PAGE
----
Observing and becoming aware of the consequences of landscape changes is often difficult unless you spend time in a place. We spent only a few years there. The ones who often will hold specific, accurate, and deep knowledge of how their surroundings have changed are those people who live in a region throughout their lives, and generations: They can tell you how humidity has changed, if it rains more or less, they can imitate the sound of a bird that they no longer hear, they can tell us what once was here and what we no longer can see. This reminds me of the words of a Sámi reindeer herder from Sápmi, the Indigenous territories in the northern part of Scandinavia and Russia. The reindeer herder was fighting against wind turbines on their pastoral land. She looked at the mountain where the planned turbines were to be constructed and she said: “If we lose something we need to know what is lost”.

Knowing what is lost was something we also heard from the people in Extremo Sul da Bahia. We heard it in the rapidly growing, almost improvised cities in this region, we heard it from the Indigenous people Pataxó, the Pataxó Hã-Hã-Hãe, and the Tupinamba. We heard it from the fishermen – and women, we heard it from people living in lonesome and small houses on the narrow strip of vacant land between the walls of plantations and the highways, we heard it from the quilombolas – the villages where the descendants of African-Brazilian slaves live. We heard it from the workers who transport timber during the day, during the night, a never-ending working routine. We heard it from the small-scale farmers, and the farmers with no land, the thousands occupying areas to get a plot where they can plant food crops. They all have stories of what once was there: “Over there we had a lake, but now it is dry”, “Our well was full of water before, now we have to dig deep to find a drop”, “There used to be a lot of fish in this river, now we have to go far out to the sea to find sufficient hauls”, “I remember the forest when it had thick trees,” I remember… It used to be… What they tell is based on lifelong experience and observations, but their knowledge is often reduced to myths.

The myth

A myth can be understood as a sacred story, a narration of sacred history. In the understanding of Mircea Eliade (1971), every myth shows how reality came into existence, and explaining how things came to be is also indirectly answering another question: Why did they come into existence?

However when people’s knowledge about nature is described and reduced to “myth” the “myth” is understood as a narration without a historical basis, a superficial and superstitial knowledge.

The world is full of myths, narrations on how reality came into existence, and why it came into existence. The many creation myths all describe the earliest beginnings of the present world – how we came to be. In Mesoamerican creation myths, the Gods created human beings from maize. In Norse or Scandinavian mythology, the world arose between light and darkness, between fire and ice; in the vast void of Ginnungagap – all life was set to begin. According to Christian belief, God created the world and the universe in seven days; on the first day, the light was created, and by the seventh day, God finished his work of creation and rested. Whether we choose to believe it was created in seven days, out of crop plants, in between light and darkness, fire and frost, or with the modern scientific Big Bang, the world came to be with diversity in species and colors. This we know. How do we today, in our present time, - create those opposite “myths” of the creation: those myths about how we slowly demolish what once was created. What would be our myths of destruction?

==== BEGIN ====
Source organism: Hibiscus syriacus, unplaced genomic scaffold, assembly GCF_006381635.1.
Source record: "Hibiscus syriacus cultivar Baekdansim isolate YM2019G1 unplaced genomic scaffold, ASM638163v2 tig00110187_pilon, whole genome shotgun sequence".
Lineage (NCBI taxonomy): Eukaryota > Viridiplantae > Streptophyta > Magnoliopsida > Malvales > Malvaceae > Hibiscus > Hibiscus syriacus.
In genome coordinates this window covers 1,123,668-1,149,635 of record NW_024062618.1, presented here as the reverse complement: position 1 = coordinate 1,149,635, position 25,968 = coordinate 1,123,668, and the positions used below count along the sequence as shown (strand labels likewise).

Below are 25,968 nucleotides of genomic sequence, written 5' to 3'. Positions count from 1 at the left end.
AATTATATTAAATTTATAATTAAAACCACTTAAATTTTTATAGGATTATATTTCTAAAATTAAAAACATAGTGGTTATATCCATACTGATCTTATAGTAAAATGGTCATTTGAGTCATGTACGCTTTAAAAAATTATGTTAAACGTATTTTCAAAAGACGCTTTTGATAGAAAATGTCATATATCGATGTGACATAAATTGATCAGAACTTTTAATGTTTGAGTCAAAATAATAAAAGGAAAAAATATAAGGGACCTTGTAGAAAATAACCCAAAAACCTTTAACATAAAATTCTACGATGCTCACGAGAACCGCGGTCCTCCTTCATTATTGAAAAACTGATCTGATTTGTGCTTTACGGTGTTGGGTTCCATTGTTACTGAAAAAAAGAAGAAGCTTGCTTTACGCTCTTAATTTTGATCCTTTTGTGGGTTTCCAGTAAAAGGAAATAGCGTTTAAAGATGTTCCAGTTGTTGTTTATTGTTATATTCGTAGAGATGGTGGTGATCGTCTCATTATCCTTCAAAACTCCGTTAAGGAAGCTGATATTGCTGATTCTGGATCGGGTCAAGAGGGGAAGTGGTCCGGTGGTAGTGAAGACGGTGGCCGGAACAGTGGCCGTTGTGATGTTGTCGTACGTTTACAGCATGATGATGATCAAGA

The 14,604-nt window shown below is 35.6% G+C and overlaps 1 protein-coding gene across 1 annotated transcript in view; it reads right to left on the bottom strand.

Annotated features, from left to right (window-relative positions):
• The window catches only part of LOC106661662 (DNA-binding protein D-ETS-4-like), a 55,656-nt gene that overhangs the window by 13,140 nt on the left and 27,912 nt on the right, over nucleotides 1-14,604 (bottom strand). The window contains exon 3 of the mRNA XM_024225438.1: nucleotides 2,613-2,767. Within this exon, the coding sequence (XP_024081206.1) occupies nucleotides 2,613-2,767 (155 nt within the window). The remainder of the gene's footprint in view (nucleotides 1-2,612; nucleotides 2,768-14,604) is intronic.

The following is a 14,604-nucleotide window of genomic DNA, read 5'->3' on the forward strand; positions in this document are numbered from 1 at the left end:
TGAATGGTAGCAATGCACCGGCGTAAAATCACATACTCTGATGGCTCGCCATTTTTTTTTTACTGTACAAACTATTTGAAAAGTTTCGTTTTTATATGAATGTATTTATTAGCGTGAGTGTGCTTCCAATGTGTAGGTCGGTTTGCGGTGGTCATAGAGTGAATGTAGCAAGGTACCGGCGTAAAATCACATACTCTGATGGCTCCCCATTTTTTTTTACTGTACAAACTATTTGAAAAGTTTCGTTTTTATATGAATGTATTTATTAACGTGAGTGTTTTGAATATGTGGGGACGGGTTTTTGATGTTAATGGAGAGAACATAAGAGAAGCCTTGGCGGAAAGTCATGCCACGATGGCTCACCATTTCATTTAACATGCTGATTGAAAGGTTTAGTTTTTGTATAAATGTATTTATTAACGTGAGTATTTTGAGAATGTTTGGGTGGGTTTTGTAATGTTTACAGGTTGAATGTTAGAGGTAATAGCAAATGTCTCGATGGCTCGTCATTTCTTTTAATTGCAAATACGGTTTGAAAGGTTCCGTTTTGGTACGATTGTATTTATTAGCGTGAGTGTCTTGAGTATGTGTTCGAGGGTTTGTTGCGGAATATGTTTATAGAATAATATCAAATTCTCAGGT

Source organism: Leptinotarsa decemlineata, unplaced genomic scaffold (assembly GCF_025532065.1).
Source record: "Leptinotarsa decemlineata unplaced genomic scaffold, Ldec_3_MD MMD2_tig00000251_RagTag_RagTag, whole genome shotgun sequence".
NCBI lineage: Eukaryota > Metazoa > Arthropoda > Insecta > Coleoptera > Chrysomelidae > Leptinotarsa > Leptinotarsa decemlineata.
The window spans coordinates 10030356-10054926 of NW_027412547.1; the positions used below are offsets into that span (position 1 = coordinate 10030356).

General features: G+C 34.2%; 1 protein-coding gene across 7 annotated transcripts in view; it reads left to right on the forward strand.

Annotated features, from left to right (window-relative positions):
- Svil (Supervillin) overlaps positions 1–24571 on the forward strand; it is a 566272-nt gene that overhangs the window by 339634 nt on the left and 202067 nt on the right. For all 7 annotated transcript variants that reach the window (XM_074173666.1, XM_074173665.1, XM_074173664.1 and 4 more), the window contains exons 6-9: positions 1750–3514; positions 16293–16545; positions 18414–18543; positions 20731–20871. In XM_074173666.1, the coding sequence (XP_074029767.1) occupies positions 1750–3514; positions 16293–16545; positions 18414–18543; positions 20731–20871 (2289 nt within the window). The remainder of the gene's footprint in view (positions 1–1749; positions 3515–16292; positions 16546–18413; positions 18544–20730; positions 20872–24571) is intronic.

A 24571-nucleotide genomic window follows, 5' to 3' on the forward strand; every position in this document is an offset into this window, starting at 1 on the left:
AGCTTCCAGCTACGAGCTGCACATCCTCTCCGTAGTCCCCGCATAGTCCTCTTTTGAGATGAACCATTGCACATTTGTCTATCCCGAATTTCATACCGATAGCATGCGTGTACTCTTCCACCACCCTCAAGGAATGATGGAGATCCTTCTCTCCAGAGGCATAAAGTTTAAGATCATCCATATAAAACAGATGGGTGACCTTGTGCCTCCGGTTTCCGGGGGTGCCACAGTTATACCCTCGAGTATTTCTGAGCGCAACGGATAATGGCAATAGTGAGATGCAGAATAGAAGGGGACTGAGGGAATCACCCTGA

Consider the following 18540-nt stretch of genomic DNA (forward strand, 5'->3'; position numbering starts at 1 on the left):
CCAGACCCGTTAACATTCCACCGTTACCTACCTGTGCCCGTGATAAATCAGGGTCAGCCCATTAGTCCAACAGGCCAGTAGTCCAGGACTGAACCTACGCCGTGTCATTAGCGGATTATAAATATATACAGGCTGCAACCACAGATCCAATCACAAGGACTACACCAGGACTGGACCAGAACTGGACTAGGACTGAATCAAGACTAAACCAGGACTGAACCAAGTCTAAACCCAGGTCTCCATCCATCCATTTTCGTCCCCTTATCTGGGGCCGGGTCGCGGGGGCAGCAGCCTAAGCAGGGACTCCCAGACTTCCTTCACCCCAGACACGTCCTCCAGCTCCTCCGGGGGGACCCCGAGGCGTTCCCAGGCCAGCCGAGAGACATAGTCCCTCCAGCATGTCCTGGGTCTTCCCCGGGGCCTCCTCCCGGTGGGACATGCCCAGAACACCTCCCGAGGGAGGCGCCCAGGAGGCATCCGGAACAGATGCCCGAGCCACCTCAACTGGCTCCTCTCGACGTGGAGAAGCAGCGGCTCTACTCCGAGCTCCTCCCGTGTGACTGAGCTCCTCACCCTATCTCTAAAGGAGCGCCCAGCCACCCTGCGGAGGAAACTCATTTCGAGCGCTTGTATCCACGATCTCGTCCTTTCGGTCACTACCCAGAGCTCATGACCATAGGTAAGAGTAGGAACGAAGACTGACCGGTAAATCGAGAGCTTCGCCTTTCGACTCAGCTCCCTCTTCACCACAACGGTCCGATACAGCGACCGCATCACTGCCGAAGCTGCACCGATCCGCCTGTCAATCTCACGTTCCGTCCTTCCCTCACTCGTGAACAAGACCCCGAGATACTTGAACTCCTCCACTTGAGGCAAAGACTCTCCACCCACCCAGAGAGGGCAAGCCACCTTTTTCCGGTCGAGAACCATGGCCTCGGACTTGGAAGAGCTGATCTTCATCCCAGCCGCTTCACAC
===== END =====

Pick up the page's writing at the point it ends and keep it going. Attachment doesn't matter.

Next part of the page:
The history

In 2012 the United Nations created The Intergovernmental Science-Policy Platform on Biodiversity and Ecosystem Services (IPBES). The role of IPBES is to provide the state of knowledge regarding the planet’s biodiversity, ecosystems, and the contributions they make to people. The very creation of IPBES is due to human destruction. We need to understand more of our actions. What is lost? Seven years after the creation of IPBES, in 2019, they published the Global Assessment Report on Biodiversity and Ecosystem Services. The report claims that nature is declining globally at rates unprecedented in human history – and the rate of species extinctions is accelerating. Numbers and figures from almost the entire planet give us small drops of what has become an overwhelming and almost uncontrollable development, the destruction of something that we once had. The reports have gathered and systematized information that people connected to their land have held for generations – they already knew what we have destroyed, but do we believe in their “myth”?

In the last 75 years, the world has lost more than half of its rainforests. In Finland, the Landscape Rewilding programme tells us that 1.7 million hectares of biological peatlands have been lost, along with more than 90 percent of old forests below the Arctic circle. In mid-September this year, huge fires in California were close to making ash off some of the world’s largest trees, the Sequoiadendron giganteum - giant sequoia – one of the oldest living organisms on Earth. In the 2020 year fires in California, we lost several thousand of them. In Norway (as in many countries), if you want to observe and enjoy thick and old trees you must go to the cemeteries. It feels strange but almost prophetic, that where we bury our dead ancestors, we let the trees we have killed in the wild, live and grow old - in peace.